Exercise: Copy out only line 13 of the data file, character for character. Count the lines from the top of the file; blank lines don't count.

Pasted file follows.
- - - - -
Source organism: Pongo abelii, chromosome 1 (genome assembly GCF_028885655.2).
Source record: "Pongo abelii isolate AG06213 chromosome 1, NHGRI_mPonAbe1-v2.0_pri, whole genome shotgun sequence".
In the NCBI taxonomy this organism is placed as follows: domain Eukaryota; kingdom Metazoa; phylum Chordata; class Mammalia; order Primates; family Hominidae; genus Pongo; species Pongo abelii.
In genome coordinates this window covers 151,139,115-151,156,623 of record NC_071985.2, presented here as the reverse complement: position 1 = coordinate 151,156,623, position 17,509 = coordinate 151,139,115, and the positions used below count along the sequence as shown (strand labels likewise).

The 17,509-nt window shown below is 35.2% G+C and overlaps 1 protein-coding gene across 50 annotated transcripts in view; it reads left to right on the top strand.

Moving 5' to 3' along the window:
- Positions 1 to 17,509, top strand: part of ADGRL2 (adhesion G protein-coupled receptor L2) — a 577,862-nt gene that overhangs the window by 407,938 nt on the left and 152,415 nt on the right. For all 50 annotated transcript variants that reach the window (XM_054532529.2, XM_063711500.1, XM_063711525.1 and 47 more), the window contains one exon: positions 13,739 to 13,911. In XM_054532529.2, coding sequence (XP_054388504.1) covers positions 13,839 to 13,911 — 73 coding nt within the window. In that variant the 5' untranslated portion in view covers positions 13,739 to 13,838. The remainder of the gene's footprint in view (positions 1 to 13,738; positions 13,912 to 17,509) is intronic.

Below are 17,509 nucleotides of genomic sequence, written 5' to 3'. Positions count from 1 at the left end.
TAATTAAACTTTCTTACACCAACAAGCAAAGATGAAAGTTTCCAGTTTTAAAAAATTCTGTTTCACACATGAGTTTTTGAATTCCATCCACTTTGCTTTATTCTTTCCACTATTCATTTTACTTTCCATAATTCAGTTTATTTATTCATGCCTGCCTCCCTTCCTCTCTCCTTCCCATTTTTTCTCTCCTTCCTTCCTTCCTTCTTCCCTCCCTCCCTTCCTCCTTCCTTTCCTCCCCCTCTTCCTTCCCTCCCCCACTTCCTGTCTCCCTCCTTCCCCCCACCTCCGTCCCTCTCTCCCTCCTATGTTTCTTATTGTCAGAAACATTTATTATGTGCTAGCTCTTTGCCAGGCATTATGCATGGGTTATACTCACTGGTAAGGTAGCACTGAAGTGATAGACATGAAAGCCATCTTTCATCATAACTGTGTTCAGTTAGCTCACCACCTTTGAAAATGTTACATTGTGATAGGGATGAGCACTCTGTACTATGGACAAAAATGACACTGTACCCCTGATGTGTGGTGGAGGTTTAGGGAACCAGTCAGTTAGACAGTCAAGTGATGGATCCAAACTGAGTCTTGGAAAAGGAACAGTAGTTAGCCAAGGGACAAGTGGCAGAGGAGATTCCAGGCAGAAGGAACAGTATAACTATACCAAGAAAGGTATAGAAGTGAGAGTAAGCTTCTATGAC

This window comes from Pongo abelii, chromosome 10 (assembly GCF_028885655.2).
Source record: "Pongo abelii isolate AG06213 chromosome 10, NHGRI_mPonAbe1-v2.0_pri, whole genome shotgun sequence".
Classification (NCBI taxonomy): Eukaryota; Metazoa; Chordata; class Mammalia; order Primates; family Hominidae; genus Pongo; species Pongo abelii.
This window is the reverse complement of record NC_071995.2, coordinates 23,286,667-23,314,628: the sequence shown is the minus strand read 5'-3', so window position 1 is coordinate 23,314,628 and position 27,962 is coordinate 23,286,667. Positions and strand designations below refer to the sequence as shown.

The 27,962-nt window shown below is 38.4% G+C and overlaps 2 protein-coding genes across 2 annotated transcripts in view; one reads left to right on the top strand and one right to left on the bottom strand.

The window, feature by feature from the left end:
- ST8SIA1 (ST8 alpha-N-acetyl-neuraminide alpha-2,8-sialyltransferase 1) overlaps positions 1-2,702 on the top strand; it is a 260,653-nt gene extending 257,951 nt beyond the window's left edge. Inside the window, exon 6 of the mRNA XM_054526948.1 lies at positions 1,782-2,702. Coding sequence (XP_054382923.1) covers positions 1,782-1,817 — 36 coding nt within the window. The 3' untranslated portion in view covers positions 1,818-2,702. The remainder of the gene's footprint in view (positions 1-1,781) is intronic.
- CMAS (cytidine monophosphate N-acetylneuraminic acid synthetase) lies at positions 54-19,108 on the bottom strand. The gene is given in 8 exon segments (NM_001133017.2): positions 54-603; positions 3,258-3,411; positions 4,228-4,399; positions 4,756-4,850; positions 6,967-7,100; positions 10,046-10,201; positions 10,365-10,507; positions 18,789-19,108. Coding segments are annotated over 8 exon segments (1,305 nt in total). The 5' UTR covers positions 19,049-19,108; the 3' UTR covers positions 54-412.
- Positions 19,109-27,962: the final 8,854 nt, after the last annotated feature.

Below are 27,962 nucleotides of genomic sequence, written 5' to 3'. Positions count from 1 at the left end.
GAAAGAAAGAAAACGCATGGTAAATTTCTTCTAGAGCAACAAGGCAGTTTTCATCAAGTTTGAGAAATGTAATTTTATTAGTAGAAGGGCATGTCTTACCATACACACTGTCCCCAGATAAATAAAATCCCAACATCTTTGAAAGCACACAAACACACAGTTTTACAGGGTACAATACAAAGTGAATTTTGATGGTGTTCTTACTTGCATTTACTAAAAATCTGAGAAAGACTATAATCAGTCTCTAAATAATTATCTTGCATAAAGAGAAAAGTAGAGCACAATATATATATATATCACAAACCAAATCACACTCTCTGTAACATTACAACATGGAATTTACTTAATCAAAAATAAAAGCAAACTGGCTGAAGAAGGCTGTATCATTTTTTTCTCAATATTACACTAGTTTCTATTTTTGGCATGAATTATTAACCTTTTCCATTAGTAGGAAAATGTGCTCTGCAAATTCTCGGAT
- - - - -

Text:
This window is the reverse complement of record NC_071995.2, coordinates 23,286,667-23,314,628: the sequence shown is the minus strand read 5'-3', so window position 1 is coordinate 23,314,628 and position 27,962 is coordinate 23,286,667. Positions and strand designations below refer to the sequence as shown.